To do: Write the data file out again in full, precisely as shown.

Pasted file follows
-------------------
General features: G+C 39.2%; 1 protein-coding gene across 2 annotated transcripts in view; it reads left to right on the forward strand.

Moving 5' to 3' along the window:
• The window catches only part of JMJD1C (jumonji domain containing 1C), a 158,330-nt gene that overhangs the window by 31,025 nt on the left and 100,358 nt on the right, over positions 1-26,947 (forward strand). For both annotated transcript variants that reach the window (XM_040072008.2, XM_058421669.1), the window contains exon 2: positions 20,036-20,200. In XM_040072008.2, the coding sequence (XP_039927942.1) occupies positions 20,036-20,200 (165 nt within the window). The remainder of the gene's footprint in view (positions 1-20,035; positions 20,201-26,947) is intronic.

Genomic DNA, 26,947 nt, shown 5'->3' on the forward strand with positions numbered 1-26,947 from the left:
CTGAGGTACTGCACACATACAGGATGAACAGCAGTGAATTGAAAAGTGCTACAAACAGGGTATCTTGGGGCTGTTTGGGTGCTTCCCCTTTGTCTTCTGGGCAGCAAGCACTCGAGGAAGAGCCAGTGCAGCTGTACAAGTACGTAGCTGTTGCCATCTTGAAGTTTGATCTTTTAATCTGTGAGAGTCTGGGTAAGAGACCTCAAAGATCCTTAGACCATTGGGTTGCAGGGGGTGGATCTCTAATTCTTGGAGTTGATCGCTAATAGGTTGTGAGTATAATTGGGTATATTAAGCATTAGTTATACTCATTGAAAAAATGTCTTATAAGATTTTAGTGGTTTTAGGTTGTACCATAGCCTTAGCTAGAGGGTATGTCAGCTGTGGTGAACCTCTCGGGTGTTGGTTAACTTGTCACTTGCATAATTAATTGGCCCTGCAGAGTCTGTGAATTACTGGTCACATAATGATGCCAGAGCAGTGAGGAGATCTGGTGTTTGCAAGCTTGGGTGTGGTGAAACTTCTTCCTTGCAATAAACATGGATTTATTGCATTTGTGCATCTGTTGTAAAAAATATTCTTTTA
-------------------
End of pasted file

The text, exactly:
General features: G+C 39.2%; 1 protein-coding gene across 2 annotated transcripts in view; it reads left to right on the forward strand.

Moving 5' to 3' along the window:
• The window catches only part of JMJD1C (jumonji domain containing 1C), a 158,330-nt gene that overhangs the window by 31,025 nt on the left and 100,358 nt on the right, over positions 1-26,947 (forward strand). For both annotated transcript variants that reach the window (XM_040072008.2, XM_058421669.1), the window contains exon 2: positions 20,036-20,200. In XM_040072008.2, the coding sequence (XP_039927942.1) occupies positions 20,036-20,200 (165 nt within the window). The remainder of the gene's footprint in view (positions 1-20,035; positions 20,201-26,947) is intronic.

Genomic DNA, 26,947 nt, shown 5'->3' on the forward strand with positions numbered 1-26,947 from the left:
CTGAGGTACTGCACACATACAGGATGAACAGCAGTGAATTGAAAAGTGCTACAAACAGGGTATCTTGGGGCTGTTTGGGTGCTTCCCCTTTGTCTTCTGGGCAGCAAGCACTCGAGGAAGAGCCAGTGCAGCTGTACAAGTACGTAGCTGTTGCCATCTTGAAGTTTGATCTTTTAATCTGTGAGAGTCTGGGTAAGAGACCTCAAAGATCCTTAGACCATTGGGTTGCAGGGGGTGGATCTCTAATTCTTGGAGTTGATCGCTAATAGGTTGTGAGTATAATTGGGTATATTAAGCATTAGTTATACTCATTGAAAAAATGTCTTATAAGATTTTAGTGGTTTTAGGTTGTACCATAGCCTTAGCTAGAGGGTATGTCAGCTGTGGTGAACCTCTCGGGTGTTGGTTAACTTGTCACTTGCATAATTAATTGGCCCTGCAGAGTCTGTGAATTACTGGTCACATAATGATGCCAGAGCAGTGAGGAGATCTGGTGTTTGCAAGCTTGGGTGTGGTGAAACTTCTTCCTTGCAATAAACATGGATTTATTGCATTTGTGCATCTGTTGTAAAAAATATTCTTTTA